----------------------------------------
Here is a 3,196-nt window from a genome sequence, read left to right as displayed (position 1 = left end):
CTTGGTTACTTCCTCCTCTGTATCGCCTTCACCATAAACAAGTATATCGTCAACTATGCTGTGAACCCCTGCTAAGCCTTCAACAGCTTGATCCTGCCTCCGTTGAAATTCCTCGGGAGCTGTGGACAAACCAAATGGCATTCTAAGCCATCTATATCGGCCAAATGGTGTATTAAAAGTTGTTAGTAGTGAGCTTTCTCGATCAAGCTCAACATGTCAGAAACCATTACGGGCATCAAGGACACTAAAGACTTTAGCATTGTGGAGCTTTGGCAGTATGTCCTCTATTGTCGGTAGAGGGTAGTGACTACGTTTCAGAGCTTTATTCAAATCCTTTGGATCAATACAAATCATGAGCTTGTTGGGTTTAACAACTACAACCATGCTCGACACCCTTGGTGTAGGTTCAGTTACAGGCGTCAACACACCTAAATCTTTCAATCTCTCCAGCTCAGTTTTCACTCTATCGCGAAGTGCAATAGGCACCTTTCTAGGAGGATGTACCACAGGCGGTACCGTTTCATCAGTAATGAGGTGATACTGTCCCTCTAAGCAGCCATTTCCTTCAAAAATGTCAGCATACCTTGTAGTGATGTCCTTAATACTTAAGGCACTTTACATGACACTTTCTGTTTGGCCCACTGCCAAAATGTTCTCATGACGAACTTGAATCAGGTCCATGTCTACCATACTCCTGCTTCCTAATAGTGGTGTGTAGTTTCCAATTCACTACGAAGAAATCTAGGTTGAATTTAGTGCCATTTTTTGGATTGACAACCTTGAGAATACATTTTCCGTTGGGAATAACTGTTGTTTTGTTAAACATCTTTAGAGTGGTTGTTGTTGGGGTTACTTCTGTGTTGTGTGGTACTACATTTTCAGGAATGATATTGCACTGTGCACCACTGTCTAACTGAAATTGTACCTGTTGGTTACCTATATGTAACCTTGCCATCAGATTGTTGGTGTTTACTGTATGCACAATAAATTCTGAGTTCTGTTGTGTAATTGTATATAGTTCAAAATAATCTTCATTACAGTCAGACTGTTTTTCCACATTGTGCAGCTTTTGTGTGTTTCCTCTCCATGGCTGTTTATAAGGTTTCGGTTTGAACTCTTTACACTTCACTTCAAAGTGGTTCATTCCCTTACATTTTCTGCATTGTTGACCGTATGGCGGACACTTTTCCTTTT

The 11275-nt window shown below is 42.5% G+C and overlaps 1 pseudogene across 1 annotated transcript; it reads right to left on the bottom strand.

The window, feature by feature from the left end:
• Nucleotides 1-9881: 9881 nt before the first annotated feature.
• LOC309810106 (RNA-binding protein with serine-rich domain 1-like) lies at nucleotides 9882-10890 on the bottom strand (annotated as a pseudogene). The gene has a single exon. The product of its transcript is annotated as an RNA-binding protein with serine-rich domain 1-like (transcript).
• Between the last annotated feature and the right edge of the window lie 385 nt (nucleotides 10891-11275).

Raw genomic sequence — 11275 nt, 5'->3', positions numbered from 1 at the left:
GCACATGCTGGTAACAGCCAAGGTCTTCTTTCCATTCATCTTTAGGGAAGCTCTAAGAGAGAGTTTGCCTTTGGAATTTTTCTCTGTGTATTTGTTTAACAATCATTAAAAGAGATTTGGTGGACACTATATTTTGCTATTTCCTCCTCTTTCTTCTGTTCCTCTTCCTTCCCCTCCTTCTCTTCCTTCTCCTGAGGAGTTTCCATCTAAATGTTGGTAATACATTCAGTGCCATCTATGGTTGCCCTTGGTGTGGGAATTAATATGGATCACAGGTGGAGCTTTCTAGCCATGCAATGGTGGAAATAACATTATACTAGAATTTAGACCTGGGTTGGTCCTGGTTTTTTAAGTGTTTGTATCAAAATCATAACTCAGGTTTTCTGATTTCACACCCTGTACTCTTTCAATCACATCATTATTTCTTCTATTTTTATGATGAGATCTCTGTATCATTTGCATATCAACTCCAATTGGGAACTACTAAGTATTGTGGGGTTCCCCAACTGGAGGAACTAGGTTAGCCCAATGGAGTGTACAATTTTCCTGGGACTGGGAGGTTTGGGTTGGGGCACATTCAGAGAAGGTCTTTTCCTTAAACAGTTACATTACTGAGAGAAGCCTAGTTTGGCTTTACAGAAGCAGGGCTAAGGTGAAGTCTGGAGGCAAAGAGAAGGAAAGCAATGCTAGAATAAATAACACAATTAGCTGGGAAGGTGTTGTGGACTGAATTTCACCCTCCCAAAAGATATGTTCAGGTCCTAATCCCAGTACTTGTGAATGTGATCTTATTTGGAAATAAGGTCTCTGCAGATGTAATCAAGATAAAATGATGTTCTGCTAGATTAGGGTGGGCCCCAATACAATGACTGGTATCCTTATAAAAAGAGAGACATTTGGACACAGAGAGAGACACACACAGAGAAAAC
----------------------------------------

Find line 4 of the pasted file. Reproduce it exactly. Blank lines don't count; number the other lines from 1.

The window, feature by feature from the left end: